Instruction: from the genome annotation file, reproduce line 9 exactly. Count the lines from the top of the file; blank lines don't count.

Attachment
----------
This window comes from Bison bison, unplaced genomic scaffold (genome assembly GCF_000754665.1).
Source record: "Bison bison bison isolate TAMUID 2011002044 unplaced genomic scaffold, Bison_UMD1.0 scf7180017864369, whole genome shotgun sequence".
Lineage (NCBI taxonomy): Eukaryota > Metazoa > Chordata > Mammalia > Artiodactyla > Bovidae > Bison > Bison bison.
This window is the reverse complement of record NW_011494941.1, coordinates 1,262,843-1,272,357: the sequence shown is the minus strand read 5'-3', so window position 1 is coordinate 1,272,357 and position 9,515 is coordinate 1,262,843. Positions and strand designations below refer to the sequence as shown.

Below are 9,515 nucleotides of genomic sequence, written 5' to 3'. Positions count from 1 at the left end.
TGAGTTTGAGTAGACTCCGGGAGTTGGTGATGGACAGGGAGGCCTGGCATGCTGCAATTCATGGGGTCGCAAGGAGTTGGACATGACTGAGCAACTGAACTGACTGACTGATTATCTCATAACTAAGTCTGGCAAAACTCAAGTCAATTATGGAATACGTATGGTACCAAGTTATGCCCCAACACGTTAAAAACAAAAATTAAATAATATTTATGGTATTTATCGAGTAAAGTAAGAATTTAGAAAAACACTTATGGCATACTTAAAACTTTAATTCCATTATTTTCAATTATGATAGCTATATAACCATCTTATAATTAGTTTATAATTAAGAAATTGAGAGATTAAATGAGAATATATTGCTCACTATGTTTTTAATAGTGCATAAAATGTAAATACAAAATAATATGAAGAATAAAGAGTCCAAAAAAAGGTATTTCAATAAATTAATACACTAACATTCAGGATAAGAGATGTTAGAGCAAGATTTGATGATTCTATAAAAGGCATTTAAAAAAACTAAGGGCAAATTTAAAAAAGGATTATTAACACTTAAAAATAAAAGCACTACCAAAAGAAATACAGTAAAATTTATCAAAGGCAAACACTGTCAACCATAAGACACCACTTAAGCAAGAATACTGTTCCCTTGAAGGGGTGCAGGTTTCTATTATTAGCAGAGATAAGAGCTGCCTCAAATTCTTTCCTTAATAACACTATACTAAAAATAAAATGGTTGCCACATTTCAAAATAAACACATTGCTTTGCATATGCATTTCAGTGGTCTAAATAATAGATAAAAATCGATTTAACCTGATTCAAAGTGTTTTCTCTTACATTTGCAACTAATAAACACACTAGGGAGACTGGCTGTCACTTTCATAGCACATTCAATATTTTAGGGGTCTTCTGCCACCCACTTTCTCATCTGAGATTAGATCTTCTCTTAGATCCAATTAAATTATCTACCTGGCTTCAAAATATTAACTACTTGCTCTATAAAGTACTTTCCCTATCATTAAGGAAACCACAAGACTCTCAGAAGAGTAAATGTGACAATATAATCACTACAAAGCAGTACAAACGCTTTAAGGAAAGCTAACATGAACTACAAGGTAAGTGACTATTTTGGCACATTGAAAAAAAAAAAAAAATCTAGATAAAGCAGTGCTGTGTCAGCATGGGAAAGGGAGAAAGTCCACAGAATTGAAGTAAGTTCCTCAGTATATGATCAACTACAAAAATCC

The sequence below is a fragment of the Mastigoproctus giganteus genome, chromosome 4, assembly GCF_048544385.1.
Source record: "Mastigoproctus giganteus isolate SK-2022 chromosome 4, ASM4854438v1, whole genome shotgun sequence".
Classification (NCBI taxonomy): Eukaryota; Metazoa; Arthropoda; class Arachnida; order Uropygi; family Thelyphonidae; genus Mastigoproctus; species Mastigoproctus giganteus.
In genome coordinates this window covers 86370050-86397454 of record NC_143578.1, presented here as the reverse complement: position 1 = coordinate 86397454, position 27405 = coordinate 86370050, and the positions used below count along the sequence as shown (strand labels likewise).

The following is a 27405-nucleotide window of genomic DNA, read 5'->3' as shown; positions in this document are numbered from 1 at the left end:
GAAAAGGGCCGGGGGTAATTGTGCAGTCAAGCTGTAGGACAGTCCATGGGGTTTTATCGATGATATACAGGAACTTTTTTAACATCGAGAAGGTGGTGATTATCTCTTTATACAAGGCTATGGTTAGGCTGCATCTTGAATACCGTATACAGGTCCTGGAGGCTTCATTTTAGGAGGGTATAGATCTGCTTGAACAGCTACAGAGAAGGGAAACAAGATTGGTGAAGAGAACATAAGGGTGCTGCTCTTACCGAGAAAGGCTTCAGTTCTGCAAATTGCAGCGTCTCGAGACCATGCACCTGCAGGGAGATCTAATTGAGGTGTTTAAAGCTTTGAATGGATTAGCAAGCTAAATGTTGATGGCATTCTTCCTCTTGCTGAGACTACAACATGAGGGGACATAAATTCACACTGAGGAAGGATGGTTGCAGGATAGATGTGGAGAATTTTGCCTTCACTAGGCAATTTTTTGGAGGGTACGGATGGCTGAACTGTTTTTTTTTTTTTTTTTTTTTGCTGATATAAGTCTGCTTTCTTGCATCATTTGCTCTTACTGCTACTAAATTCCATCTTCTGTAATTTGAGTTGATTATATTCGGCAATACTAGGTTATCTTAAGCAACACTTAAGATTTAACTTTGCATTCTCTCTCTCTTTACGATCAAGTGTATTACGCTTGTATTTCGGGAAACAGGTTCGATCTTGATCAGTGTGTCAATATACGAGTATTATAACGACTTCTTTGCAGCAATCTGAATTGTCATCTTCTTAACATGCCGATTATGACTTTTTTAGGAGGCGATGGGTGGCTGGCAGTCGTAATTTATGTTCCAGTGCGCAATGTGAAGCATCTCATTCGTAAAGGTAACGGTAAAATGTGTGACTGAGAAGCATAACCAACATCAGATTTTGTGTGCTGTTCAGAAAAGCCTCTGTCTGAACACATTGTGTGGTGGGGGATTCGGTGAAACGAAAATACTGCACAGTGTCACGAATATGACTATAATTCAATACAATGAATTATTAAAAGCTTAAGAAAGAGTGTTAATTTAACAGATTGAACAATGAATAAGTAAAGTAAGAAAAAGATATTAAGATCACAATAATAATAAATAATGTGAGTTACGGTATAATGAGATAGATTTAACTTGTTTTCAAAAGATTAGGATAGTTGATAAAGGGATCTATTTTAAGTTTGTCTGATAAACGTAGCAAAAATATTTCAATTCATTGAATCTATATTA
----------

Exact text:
Classification (NCBI taxonomy): Eukaryota; Metazoa; Arthropoda; class Arachnida; order Uropygi; family Thelyphonidae; genus Mastigoproctus; species Mastigoproctus giganteus.